Daniel Cohen: The Distribution of Power in the Appointments Clause
Michael Ramsey

In the current edition of the Virginia Law Review, Daniel S. Cohen: Do Your Duty (!)(?) The Distribution of Power in the Appointments Clause. Here is the abstract:

Judge Merrick Garland’s thwarted Supreme Court nomination has divided legal scholars over the meaning of the Appointments Clause. While some believe that the Senate and the President share the power to appoint principal officers, others contend that the President alone has the power to nominate and appoint them. To the former scholars, Article II, Section 2, enables the President to nominate whomever he or she wishes, but it also empowers the Senate to confirm or reject whomever it wishes. Accordingly, the appointment power is divided between the two, meaning it is only exercised when both branches utilize their respective and discretionary powers. To the latter scholars, the same text gives the President the sole power to nominate and to appoint, with appointment subject to the Senate’s mandatory duty to advise and decide on whether to consent. Therefore, advice and consent is a check by which the Senate prevents the President from abusing his or her appointment power, triggered by the President’s decision to nominate. This Note argues that the latter scholars are correct because the Founders’ intent, the Constitution’s text, the doctrines of separation of powers and checks and balances, and long-standing Senate practice indicate that the appointment power is solely a presidential power. For Judge Garland, this conclusion means the Senate violated its duty to hold hearings and to provide an opportunity for a vote on his nomination. More importantly for the nation, it means that the Appointments Clause requires the Senate to apply to every nominee the process that it has designed for securing its consent. Thus, the precedent established by the 114th Senate of blocking all Supreme Court nominations during presidential election years, which will likely be followed and perhaps extended to mid-term election years, contravenes the nation’s fundamental constitutional structure. By failing to perform its duty, moreover, the 114th Senate also deprived the nation of the benefits that the advice and consent process provides, such as greater accountability for the Senate’s confirmation or rejection of nominations and a more functional government. In doing so, the Senate has placed political expediency ahead of the public interest.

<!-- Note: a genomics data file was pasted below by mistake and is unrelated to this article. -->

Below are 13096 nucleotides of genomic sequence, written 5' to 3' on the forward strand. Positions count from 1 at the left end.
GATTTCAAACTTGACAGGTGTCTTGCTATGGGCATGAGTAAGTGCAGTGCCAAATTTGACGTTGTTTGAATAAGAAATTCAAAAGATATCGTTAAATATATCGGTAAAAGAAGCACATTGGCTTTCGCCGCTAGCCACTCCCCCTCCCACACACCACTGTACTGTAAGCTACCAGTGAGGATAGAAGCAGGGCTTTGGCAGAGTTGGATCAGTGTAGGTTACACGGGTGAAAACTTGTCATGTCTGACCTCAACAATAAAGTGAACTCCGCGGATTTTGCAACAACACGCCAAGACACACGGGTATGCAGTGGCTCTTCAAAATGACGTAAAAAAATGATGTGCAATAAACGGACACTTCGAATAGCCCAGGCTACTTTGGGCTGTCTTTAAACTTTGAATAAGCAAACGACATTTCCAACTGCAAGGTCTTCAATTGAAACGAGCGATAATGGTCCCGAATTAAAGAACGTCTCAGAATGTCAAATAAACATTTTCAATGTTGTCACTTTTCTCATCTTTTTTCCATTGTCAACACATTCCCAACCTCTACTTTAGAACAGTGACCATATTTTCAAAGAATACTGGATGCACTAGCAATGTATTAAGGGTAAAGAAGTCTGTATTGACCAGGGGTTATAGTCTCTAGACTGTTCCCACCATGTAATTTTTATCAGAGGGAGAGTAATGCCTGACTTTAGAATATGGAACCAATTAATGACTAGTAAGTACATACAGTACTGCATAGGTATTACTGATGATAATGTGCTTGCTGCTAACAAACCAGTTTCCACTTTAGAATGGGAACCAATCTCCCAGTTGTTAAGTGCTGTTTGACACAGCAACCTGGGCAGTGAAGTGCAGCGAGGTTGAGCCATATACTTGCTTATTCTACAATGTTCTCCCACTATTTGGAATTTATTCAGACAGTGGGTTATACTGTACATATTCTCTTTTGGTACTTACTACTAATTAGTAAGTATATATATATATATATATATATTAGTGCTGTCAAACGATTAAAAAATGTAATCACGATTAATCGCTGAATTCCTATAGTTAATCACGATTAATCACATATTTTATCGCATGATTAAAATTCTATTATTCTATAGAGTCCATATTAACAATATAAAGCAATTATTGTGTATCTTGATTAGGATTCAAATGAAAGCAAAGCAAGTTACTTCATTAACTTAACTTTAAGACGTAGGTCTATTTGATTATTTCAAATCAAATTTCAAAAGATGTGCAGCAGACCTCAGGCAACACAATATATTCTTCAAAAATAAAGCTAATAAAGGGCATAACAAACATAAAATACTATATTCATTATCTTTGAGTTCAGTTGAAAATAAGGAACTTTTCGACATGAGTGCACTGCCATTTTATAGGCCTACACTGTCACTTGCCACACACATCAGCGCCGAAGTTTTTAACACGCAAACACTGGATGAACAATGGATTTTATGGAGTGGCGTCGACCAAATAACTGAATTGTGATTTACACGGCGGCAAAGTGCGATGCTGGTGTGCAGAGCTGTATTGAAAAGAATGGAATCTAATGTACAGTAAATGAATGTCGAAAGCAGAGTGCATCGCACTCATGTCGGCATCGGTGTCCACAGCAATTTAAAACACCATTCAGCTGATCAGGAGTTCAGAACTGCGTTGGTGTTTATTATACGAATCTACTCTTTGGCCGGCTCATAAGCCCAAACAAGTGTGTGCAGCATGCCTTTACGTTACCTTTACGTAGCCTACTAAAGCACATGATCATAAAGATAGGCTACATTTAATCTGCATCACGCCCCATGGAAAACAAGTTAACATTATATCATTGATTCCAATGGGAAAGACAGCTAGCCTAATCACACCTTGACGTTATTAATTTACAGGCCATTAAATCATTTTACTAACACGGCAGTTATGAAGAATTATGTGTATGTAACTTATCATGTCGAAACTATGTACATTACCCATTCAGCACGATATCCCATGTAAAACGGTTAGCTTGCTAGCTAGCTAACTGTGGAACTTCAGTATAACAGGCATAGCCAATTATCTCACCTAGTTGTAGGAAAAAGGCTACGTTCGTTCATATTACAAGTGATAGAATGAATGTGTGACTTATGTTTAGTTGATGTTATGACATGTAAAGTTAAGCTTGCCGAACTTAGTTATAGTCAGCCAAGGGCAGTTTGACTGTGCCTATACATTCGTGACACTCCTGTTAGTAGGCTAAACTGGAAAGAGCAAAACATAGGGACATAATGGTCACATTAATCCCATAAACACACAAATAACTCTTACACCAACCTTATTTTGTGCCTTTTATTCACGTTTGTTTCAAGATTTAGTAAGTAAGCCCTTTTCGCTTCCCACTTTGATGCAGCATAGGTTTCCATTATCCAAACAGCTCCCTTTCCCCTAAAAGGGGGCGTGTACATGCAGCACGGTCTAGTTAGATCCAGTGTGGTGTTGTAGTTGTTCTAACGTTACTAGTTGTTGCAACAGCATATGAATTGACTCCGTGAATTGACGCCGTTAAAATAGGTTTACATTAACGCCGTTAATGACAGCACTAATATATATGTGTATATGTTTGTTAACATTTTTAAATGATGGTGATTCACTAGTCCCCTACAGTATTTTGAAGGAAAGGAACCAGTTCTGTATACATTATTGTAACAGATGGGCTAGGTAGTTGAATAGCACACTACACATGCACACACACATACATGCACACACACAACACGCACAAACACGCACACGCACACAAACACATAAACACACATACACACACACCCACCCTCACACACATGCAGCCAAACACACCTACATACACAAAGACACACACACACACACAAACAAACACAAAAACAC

Asher Steinberg on Textualist Pathologies
Michael Ramsey

At The Narrowest Grounds, Asher Steinberg: Supreme Court 2016 Statutory Term in Review: Textualist Pathologies in Advocate Health Care Network.  From the introduction:

I'm going to do a review of the Court's most methodologically interesting OT 2016 statutory cases, less the ones I've already written on.  I was inspired to write this series of posts by a good column in The Hill by Professor Jonathan Nash [ed.: noted here], who describes Justice Kagan's opinion in Advocate Health Care Network v. Stapleton as a "tour de force in textualist interpretive technique."  I'm not even sure if Advocate Health Care is a good textualist opinion; it seems to turn almost entirely on a basic mistake.  But it is, I think, a very representative opinion of how textualism is practiced today.  Advocate Health Care exhibits three textualist pathologies that we textualists should cure ourselves of:  conflating literal meaning with legal meaning, overconfidence about what a statute literally means, and overaggressive application of the anti-surplusage canon.

All good points; here is the discussion of literal meaning:

Suppose Kagan were right that "a disabled veteran includes a former National Guardsman" literally means that every former National Guardsman is a disabled veteran.  ...   If we think that she's right about literal meaning in the disabled-veteran case, is it necessary that we find that reading "utterly untenable" and conclude it "could not possibly have been what Congress wanted" before we reject the statute's literal meaning?  I don't think so, because literal meaning doesn't exhaust meaning.